[Editor's Note (Honan): In a timely coincidence the European Network Information Security Agency (ENISA) today launched an E-learning platform on National Cyber Security Strategies for experts involved in the process of creating or implementing a strategy at a national level. (Paller): Proposing all this in the last year of the administration, with almost no chance of Congressional adoption, is too little, too late. The new Federal CIO (Tony Scott) demonstrated what could be done through his cybersprint, but this administration has done nothing to correct its fundamental error of forcing agencies to follow NIST guidance that encourages them to measure the wrong things and spend billions on useless reports and ineffective defenses. ]

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Password Protected Bitcoin Wallets Vulnerable to Theft (February 15, 2016)

Digital thieves stole more than US $100,000 in Bitcoins from accounts that were protected with passwords rather than with lengthy cryptographic keys. Dubbed "brain wallets," these Bitcoin accounts were thought by some to be well protected because the access information was stored in account holders' brains, not digitally. Over a six-year period, thieves cracked nearly 900 such wallets to steal more than 1,800 Bitcoins.

MazarBOT Trojan Steals Bank Account Access Data (February 15, 2016)

A Trojan horse program that targets Android devices is capable of wiping the phones it compromises and stealing bank account access credentials. MazarBOT spreads through maliciously crafted multimedia messages. Because MazarBOT can read SMS messages, it can thwart two-factor authentication schemes in which access codes are sent to the device. MazarBOT is being used in active attacks. In an interesting twist, MazarBOT affects Android devices around the world, except those based on the Russian language.


Fysbis Trojan (February 15, 2016)

The Pawn Storm cyberespionage group is using a Trojan horse program called Fysbis to infect Linux systems. Pawn Storm is believed to operate out of Russia and has been active since 2007. Fysbis can install without without root privileges.

[Editor's Note (Murray): If one is compromised, one is compromised. One's only interest in the software used is the indicators of compromise. At the system level the remediation is the same. ]

Adobe Reissues Faulty Creative Cloud Update (February 15, 2016)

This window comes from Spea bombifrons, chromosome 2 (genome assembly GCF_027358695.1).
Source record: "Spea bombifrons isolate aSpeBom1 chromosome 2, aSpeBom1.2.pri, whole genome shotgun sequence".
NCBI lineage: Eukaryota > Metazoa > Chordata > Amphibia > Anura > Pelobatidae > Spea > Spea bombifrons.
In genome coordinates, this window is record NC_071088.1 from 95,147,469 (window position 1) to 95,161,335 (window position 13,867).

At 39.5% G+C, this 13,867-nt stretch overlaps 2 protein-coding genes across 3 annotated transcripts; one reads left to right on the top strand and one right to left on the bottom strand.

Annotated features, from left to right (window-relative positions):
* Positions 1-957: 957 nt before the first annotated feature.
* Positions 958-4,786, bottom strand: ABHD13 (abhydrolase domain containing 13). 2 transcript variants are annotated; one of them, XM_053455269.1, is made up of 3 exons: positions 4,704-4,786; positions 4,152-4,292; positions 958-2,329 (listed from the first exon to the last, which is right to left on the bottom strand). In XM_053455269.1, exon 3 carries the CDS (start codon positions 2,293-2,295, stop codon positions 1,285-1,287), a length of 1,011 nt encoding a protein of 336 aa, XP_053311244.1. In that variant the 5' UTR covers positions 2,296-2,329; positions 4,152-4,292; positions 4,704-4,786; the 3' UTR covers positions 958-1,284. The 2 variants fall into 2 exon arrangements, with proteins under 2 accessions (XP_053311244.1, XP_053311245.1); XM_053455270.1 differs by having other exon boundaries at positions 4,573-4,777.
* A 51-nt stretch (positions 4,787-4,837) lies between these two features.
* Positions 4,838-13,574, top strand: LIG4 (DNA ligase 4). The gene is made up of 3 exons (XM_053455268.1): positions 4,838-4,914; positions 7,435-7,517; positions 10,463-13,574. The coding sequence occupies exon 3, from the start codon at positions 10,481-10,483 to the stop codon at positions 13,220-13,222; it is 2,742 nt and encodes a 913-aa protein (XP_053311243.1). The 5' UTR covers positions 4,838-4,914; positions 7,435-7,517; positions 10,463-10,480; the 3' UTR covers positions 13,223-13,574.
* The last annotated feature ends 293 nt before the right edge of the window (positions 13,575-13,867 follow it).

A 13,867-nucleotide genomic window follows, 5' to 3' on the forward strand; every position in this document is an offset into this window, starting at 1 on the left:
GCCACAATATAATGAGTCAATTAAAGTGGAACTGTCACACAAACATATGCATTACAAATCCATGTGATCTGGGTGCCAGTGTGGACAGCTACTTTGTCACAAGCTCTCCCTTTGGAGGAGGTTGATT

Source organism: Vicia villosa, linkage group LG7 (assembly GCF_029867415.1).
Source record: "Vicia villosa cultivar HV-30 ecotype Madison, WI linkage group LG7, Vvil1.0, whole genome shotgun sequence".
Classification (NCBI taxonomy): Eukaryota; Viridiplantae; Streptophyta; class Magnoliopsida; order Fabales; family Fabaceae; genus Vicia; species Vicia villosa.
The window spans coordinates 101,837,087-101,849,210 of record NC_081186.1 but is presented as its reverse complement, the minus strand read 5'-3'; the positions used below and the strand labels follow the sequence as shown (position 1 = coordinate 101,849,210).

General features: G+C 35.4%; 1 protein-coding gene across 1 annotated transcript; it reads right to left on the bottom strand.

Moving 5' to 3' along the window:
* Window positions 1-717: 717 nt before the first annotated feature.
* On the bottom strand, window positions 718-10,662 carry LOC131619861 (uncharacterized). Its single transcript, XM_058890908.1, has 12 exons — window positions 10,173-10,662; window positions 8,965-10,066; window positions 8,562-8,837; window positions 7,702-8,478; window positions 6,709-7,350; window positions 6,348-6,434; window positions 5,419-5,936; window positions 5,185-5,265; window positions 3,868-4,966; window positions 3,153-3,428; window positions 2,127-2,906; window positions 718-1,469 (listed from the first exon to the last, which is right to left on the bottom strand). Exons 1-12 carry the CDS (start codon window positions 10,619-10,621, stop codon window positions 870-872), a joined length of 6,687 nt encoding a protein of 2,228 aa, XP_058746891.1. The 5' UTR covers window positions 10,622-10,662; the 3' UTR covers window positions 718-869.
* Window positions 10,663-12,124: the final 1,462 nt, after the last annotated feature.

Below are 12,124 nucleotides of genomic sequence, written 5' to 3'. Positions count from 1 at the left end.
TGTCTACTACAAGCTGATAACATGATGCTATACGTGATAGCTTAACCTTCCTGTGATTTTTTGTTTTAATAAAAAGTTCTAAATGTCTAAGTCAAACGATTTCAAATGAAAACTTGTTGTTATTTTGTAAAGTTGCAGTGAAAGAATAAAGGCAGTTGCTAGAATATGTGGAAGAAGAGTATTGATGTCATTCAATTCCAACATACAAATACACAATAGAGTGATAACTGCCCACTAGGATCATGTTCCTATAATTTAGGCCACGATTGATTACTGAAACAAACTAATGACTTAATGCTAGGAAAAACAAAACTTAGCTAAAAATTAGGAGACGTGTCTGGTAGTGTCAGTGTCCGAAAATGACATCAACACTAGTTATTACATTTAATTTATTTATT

Adobe has reissued an update for Creative Cloud because the first version was deleting Mac users' files. The problematic update is version When users updated to that version, the software deleted the first folder on the hard drive.


VMware Reissues Inadequate Patch (February 14, 2016)

VMware has released a new patch for a vulnerability in vCenter server that was inadequately addressed by a patch first issued in October 2015. The issue is an unsecurely configured JMX RMI service that can be accessed remotely. The patch is for vCenter Server 5.x on Windows.

[Editor's Note (Williams): From VmWare's own site: "If Windows Firewall is enabled on the Windows system that runs vCenter Server, remote code execution is not possible." Though things aren't quite that simple this is another great example of a vulnerability at least partially mitigated by good defense in depth. ]

Man Pleads Guilty to Money Laundering in PBX Scam (February 12, 2016)

A man has admitted to laundering US $19.6 million for a group that stole close to US $50 million by breaking into PBX telephone systems at companies, finding phone extensions that were not assigned to employees, and reprogramming them so they could make long-distance calls to premium numbers operated by the group. Muhammad Sohail Qasmani has pleaded guilty to one count of conspiracy to commit wire fraud. In all, the group responsible for the scheme is believed to have made US $50 million over a four-year period.

Nasdaq Will Use Blockchain for Shareholder Voting (February 12, 2016)

Nasdaq plans to use a blockchain system to record shareholder votes for companies listed on its Tallinn, Estonia exchange.


Teen Arrested in Connection with DHS and FBI Employee Data Leak (February 12 and 15, 2016)

British police have arrested a 16-year-old for allegedly leaking personal information belonging to 9,000 Department of Homeland Security (DHS) employees and 20,000 FBI employees. The teen also allegedly broke into CIA Director John Brennan's AOL email account, which contained sensitive documents.




Mozilla Updates Firefox and Firefox Extended Support Release (February 11 and 12, 2016)

Mozilla has updated its Firefox browser and Firefox Extended Support Release (ESR) to fix critical flaws that could be exploited to allow same-origin policy violations and arbitrary code execution. The most current version of Firefox is now 44.0.2, and the most current version of Firefox ESR is 38.6.1.